Public health specialists have today asked the medical community to be on the lookout for a re-occurring bout of Scarlet fever - a disease responsible for thousands of deaths in the 19th century.
In 2008, England and Wales recorded as many as 3,000 incidents of the disease - the largest amount in ten years.
The Health Protection Agency are on high alert to ensure an “enhanced surveillance” is put in place to monitor cases of the disease and identify any changes.
Winter traditionally sees a higher incidence of infections but over the last two months the HPA have reported that the number of cases have been “above that seasonally expected”.
Regional health protection staff and consultant microbiologists have been advised to be on alert. In addition hospital emergency wards and GP surgeries will soon receive a letter warning them to be vigilant in spotting the disease.
Scarlet fever, otherwise known as Scarletina, occurs when a host is infected by a bacterium, Group A Streptococcus, which is responsible for the majority of bacterial sore throat (”strep throat”). Possible symptoms associated with Scarlet fever include a sore throat, fever and swollen glands.
Normally the disease is not serious and treatable by antibiotics. However, the infection can lead to other illnesses including pneumonia, throat abscess, sinusitis and meningitis.
In rarer incidents, the fever can develop into a deadly invasive state, resulting in necrotising fasciitis (the “flesh eating” bug), septicaemia and toxic shock syndrome. However there is a concern that the number of incidents of invasive strep A is on the rise, with one in four people dying as a result. People most as risk include those who have a weak immune system or who are already very ill - however it just depends on the type and strain of the infection.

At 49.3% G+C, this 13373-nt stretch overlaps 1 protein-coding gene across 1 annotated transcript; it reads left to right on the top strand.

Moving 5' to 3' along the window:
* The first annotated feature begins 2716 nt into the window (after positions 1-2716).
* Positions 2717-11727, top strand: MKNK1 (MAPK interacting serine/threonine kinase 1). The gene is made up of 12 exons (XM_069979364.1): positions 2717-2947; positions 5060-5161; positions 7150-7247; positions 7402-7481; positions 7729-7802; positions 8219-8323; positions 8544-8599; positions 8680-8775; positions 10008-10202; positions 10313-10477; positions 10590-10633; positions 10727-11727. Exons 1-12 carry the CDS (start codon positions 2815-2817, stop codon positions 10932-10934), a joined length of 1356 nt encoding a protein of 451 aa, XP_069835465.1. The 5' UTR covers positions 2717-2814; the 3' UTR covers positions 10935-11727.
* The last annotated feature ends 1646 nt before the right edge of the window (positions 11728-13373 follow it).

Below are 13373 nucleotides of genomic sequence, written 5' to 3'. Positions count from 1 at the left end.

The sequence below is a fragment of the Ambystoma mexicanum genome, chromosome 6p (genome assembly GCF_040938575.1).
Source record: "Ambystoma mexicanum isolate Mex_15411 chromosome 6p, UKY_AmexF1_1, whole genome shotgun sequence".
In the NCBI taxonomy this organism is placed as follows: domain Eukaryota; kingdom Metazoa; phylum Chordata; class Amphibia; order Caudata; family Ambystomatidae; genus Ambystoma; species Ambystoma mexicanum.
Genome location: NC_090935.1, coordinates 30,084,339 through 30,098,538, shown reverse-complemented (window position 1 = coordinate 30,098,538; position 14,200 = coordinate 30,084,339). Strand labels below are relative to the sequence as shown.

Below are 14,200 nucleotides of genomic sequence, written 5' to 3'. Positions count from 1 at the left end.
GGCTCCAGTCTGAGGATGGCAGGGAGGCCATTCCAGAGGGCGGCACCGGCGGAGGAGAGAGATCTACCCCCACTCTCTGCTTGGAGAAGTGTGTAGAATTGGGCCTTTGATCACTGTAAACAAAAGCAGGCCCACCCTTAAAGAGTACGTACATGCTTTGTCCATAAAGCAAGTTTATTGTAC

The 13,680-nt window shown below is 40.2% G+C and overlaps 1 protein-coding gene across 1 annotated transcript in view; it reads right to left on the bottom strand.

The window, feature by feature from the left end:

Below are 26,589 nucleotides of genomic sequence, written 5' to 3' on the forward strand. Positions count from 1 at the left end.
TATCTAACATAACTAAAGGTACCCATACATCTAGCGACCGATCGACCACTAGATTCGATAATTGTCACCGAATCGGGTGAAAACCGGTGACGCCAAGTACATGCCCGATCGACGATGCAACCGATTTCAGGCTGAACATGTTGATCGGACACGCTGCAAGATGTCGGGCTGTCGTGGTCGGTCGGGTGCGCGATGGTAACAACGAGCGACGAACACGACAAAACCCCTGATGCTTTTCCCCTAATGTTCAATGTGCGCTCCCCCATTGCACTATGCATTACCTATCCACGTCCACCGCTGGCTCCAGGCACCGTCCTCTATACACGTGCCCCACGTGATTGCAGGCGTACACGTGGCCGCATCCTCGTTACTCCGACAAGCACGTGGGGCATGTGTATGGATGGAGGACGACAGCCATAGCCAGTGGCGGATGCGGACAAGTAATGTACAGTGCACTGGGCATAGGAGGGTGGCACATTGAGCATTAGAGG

Scarlet fever epidemics were rife in the 19th and 20th centuries and in 1914 of those infected, 5 per cent were killed by the disease.
Victims of the virus were forced to live in isolation for weeks while their clothes and bedding were destroyed to avoid contagion. The number of cases has dropped dramatically over the last century, although scientists are not entirely sure why.
It is known that the disease works in a cyclical pattern, increasing and decreasing approximately every four years - this also goes for the severe invasive strain of the disease. The number of cases recorded over the last ten years has been 1,600 and 2,500 each year, but 2008 saw 2,913 incidents. Theresa Lamagni and colleagues from the HPA say in the journal Eurosurveillance, “It is possible the significant influenza activity this winter may be contributing by increasing transmission … and/or rendering individuals with influenza more susceptible …”
The disease may also be evolving into something much more concerning. The authors note that doctors have not recorded any strange strains of the virus, but it is thought that the amount of infections occurring by one of the more deadly strains is rising.